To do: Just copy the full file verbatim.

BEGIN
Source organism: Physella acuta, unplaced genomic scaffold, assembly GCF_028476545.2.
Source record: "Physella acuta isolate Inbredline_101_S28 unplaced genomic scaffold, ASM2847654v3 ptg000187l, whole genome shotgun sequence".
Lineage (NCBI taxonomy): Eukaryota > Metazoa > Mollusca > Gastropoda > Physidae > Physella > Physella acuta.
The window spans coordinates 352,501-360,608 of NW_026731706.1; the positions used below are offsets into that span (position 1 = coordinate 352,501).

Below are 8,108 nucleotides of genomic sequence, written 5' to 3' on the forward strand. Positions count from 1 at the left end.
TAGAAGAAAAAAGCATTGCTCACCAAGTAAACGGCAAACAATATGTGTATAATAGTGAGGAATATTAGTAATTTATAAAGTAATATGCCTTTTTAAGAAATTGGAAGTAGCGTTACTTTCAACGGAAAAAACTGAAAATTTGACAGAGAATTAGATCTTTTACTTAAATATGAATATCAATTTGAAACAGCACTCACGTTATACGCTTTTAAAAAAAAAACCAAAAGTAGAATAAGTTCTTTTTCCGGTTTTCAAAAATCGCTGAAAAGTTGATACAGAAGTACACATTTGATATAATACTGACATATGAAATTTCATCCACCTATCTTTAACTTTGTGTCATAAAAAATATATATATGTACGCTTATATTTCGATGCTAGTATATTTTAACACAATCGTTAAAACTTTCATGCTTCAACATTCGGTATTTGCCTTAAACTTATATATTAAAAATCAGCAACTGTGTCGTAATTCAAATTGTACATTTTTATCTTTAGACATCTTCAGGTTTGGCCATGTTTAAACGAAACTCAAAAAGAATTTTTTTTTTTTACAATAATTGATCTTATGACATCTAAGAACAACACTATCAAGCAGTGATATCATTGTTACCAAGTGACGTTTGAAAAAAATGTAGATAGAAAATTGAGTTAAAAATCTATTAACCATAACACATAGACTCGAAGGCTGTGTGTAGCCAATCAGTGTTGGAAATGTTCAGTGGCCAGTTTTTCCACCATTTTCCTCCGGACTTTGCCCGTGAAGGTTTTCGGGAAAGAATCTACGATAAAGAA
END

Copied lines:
Source organism: Physella acuta, unplaced genomic scaffold, assembly GCF_028476545.2.
Source record: "Physella acuta isolate Inbredline_101_S28 unplaced genomic scaffold, ASM2847654v3 ptg000187l, whole genome shotgun sequence".
Lineage (NCBI taxonomy): Eukaryota > Metazoa > Mollusca > Gastropoda > Physidae > Physella > Physella acuta.
The window spans coordinates 352,501-360,608 of NW_026731706.1; the positions used below are offsets into that span (position 1 = coordinate 352,501).

Below are 8,108 nucleotides of genomic sequence, written 5' to 3' on the forward strand. Positions count from 1 at the left end.
TAGAAGAAAAAAGCATTGCTCACCAAGTAAACGGCAAACAATATGTGTATAATAGTGAGGAATATTAGTAATTTATAAAGTAATATGCCTTTTTAAGAAATTGGAAGTAGCGTTACTTTCAACGGAAAAAACTGAAAATTTGACAGAGAATTAGATCTTTTACTTAAATATGAATATCAATTTGAAACAGCACTCACGTTATACGCTTTTAAAAAAAAAACCAAAAGTAGAATAAGTTCTTTTTCCGGTTTTCAAAAATCGCTGAAAAGTTGATACAGAAGTACACATTTGATATAATACTGACATATGAAATTTCATCCACCTATCTTTAACTTTGTGTCATAAAAAATATATATATGTACGCTTATATTTCGATGCTAGTATATTTTAACACAATCGTTAAAACTTTCATGCTTCAACATTCGGTATTTGCCTTAAACTTATATATTAAAAATCAGCAACTGTGTCGTAATTCAAATTGTACATTTTTATCTTTAGACATCTTCAGGTTTGGCCATGTTTAAACGAAACTCAAAAAGAATTTTTTTTTTTTACAATAATTGATCTTATGACATCTAAGAACAACACTATCAAGCAGTGATATCATTGTTACCAAGTGACGTTTGAAAAAAATGTAGATAGAAAATTGAGTTAAAAATCTATTAACCATAACACATAGACTCGAAGGCTGTGTGTAGCCAATCAGTGTTGGAAATGTTCAGTGGCCAGTTTTTCCACCATTTTCCTCCGGACTTTGCCCGTGAAGGTTTTCGGGAAAGAATCTACGATAAAGAA